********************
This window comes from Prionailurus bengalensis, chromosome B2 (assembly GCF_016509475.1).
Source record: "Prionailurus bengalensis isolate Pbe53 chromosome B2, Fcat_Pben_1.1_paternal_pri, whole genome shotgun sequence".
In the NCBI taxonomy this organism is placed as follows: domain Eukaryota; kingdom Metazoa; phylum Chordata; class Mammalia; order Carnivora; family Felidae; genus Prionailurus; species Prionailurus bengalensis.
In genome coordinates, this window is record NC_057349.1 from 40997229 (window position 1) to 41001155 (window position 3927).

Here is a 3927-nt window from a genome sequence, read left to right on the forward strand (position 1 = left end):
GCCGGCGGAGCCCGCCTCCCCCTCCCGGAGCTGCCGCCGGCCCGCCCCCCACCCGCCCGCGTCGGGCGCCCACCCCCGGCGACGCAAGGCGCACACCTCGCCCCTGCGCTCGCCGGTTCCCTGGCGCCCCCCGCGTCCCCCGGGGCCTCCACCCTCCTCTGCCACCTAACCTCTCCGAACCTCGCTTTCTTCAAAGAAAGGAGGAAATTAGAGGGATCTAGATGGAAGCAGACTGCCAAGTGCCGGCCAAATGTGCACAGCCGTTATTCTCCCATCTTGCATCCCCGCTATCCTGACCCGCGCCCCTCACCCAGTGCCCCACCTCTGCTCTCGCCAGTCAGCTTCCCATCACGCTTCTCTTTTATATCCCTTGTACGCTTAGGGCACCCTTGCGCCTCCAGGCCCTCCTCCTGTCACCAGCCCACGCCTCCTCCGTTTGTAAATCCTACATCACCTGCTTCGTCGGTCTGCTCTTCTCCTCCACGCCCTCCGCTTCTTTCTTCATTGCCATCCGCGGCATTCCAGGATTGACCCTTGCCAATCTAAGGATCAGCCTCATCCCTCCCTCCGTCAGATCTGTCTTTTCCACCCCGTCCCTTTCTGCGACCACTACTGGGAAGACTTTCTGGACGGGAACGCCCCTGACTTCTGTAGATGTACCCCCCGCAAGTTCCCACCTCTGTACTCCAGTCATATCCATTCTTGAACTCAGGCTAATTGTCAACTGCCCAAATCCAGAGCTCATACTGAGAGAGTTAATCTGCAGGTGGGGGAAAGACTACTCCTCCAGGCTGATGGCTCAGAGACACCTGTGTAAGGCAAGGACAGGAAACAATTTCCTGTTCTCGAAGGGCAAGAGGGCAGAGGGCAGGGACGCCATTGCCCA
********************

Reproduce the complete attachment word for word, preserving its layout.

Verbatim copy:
This window comes from Prionailurus bengalensis, chromosome B2 (assembly GCF_016509475.1).
Source record: "Prionailurus bengalensis isolate Pbe53 chromosome B2, Fcat_Pben_1.1_paternal_pri, whole genome shotgun sequence".
In the NCBI taxonomy this organism is placed as follows: domain Eukaryota; kingdom Metazoa; phylum Chordata; class Mammalia; order Carnivora; family Felidae; genus Prionailurus; species Prionailurus bengalensis.
In genome coordinates, this window is record NC_057349.1 from 40997229 (window position 1) to 41001155 (window position 3927).

Here is a 3927-nt window from a genome sequence, read left to right on the forward strand (position 1 = left end):
GCCGGCGGAGCCCGCCTCCCCCTCCCGGAGCTGCCGCCGGCCCGCCCCCCACCCGCCCGCGTCGGGCGCCCACCCCCGGCGACGCAAGGCGCACACCTCGCCCCTGCGCTCGCCGGTTCCCTGGCGCCCCCCGCGTCCCCCGGGGCCTCCACCCTCCTCTGCCACCTAACCTCTCCGAACCTCGCTTTCTTCAAAGAAAGGAGGAAATTAGAGGGATCTAGATGGAAGCAGACTGCCAAGTGCCGGCCAAATGTGCACAGCCGTTATTCTCCCATCTTGCATCCCCGCTATCCTGACCCGCGCCCCTCACCCAGTGCCCCACCTCTGCTCTCGCCAGTCAGCTTCCCATCACGCTTCTCTTTTATATCCCTTGTACGCTTAGGGCACCCTTGCGCCTCCAGGCCCTCCTCCTGTCACCAGCCCACGCCTCCTCCGTTTGTAAATCCTACATCACCTGCTTCGTCGGTCTGCTCTTCTCCTCCACGCCCTCCGCTTCTTTCTTCATTGCCATCCGCGGCATTCCAGGATTGACCCTTGCCAATCTAAGGATCAGCCTCATCCCTCCCTCCGTCAGATCTGTCTTTTCCACCCCGTCCCTTTCTGCGACCACTACTGGGAAGACTTTCTGGACGGGAACGCCCCTGACTTCTGTAGATGTACCCCCCGCAAGTTCCCACCTCTGTACTCCAGTCATATCCATTCTTGAACTCAGGCTAATTGTCAACTGCCCAAATCCAGAGCTCATACTGAGAGAGTTAATCTGCAGGTGGGGGAAAGACTACTCCTCCAGGCTGATGGCTCAGAGACACCTGTGTAAGGCAAGGACAGGAAACAATTTCCTGTTCTCGAAGGGCAAGAGGGCAGAGGGCAGGGACGCCATTGCCCA